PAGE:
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Reave the Just and Other Tales Hardcover – January 5, 1999


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Product Details

  • Hardcover: 384 pages
  • Publisher: Spectra; First Edition edition (January 5, 1999)
  • Language: English
  • ISBN-10: 0553110349
  • ISBN-13: 978-0553110340
  • Product Dimensions: 9.3 x 6.1 x 1.4 inches
  • Shipping Weight: 15.2 ounces
  • Average Customer Review: 3.8 out of 5 stars  See all reviews (33 customer reviews)
  • Amazon Best Sellers Rank: #2,320,137 in Books (See Top 100 in Books)

Editorial Reviews

Amazon.com Review

Reave the Just marks Stephen Donaldson's return to fantasy. It's been over a decade since his last collection of short fiction, and fans of his Covenant and Gap series have been clamoring for more from their favorite author. This collection includes eight stories and novellas highlighting Donaldson's skill at creating richly defined characters tormented by doubt, pain, and ambition--antiheroes in spectacular and strange dream worlds. Check out this spectacular collection from a master of character and plot.

From Publishers Weekly

Collecting one SF and seven fantasy stories and novellas, this volume presents the short fiction Donaldson has written in the 14 years since the publication of Daughter of Regals and Other Tales. The best pieces are the novellas "The Woman Who Loved Pigs," which vividly depicts the cunning of dueling magicians who alter the lives of ordinary folk, and "Penance," which sets the redemption of a vampire in a well-drawn medieval setting. The SF story, "What Makes Us Human," a Berserker pastiche, demonstrates that Donaldson is stronger at fantasy than at SF. Some of the other entries, such as "By Any Other Name" and "The Djinn Who Watches Over the Accursed," use Mideastern culture, history and folklore to great effect. Though these tales do not reach the excellence of Donaldson's most famous works, such as The One Tree or The Mirror of Her Dreams, they are more succinct and their command of description is superior to that of his Gap Cycle. Donaldson's female characters will continue to irritate readers who expect more complex creations from one of the leading American fantasy writers, but, overall, the book does Donaldson proud.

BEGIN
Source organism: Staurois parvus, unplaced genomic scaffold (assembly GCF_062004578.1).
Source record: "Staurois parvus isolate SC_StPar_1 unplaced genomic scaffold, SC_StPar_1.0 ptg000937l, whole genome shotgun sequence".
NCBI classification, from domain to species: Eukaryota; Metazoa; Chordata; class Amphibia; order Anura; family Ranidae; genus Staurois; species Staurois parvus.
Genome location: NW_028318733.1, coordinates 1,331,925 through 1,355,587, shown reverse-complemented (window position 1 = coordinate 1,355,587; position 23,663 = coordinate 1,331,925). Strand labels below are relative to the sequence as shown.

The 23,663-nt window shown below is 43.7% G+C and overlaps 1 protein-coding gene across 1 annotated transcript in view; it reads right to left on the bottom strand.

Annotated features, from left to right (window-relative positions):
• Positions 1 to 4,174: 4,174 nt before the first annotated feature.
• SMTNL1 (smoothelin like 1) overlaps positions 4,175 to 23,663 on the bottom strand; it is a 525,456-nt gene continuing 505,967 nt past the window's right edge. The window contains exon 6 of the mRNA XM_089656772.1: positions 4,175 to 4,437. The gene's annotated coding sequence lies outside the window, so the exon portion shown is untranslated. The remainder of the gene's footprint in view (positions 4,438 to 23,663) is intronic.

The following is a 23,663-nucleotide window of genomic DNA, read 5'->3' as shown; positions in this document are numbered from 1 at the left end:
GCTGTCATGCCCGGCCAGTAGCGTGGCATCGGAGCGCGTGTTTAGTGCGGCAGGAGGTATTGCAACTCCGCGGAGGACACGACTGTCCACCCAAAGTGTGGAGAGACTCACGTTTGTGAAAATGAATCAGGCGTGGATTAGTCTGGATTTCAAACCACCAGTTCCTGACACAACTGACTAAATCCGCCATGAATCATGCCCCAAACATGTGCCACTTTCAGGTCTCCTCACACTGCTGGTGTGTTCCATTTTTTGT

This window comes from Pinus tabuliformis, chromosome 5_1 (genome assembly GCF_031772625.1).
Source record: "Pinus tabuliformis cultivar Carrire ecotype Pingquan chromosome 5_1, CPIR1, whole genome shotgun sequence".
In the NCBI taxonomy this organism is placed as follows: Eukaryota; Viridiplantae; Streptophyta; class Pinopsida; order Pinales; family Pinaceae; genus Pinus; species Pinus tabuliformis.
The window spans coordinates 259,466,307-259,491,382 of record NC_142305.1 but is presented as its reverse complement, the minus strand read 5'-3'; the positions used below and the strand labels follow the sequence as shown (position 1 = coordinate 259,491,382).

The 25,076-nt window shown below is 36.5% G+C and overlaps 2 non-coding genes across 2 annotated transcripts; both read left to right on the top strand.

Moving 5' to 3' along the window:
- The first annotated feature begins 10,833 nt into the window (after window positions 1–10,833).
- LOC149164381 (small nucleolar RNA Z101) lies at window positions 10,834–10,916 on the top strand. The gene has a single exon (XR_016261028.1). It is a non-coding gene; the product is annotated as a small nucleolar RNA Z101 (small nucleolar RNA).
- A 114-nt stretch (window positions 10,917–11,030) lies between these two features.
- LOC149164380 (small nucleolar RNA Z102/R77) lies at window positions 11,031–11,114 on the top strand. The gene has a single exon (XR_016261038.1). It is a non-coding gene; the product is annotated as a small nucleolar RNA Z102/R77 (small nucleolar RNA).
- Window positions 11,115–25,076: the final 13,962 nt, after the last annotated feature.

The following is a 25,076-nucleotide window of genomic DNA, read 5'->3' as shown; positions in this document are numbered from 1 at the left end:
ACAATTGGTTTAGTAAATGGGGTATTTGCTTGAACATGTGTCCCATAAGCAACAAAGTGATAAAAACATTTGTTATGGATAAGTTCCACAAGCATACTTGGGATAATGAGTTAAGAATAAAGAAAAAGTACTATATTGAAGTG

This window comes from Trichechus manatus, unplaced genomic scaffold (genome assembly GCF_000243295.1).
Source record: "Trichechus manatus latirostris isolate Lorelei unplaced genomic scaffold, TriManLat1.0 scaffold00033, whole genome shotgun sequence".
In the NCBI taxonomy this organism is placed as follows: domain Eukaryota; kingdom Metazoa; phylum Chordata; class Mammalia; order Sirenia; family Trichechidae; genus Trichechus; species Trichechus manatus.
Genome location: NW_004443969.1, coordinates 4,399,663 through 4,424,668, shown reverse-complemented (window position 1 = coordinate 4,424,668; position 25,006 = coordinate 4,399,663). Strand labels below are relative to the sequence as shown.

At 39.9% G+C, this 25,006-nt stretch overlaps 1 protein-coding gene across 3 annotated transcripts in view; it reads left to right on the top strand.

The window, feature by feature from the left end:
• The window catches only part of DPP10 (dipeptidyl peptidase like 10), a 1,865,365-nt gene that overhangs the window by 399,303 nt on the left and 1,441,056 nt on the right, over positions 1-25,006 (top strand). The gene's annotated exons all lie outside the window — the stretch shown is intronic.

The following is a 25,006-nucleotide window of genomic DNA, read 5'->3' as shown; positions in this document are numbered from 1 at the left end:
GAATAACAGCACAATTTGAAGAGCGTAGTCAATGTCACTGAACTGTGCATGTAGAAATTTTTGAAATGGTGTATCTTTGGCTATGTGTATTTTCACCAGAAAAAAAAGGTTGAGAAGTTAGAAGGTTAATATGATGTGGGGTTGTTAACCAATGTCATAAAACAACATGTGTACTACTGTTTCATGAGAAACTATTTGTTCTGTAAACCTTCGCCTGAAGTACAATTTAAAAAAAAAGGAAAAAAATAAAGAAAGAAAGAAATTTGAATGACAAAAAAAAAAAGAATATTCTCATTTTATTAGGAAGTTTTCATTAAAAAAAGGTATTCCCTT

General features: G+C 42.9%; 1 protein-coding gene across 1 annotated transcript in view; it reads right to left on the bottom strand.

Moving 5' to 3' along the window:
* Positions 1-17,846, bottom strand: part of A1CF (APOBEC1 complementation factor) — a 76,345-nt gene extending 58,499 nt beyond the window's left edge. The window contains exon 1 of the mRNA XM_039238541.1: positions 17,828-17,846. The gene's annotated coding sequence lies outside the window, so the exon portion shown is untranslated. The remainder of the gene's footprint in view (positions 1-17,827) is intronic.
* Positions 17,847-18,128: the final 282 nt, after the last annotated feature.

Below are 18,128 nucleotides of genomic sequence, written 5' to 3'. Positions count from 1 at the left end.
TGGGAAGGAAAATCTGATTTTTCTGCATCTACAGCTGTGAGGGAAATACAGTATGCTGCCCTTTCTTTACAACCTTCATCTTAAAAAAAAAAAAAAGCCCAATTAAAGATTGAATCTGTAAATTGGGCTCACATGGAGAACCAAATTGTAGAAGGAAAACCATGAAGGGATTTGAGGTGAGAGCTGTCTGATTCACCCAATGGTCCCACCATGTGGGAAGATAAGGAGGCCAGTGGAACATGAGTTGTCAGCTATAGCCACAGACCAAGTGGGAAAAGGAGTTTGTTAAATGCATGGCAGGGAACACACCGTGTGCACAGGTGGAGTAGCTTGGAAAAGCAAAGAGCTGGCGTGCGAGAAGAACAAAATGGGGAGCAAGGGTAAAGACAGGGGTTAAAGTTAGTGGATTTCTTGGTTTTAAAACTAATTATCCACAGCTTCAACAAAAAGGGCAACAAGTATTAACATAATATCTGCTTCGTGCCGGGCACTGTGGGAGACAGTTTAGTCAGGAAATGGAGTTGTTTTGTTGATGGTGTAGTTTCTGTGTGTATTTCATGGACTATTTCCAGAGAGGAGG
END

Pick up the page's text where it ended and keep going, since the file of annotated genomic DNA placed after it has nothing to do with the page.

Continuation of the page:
Copyright 1998 Reed Business Information, Inc.

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Customer Reviews

3.8 out of 5 stars
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See all 33 customer reviews
Donaldson creates some wonderful imagery and characters in this delightful collection of short stories.
Chemiker
Without a doubt one of the best long-form authors out there (admission: I haven't yet read "The Gap into Power" series), Donaldson is even better in the short-form.
A. Snyder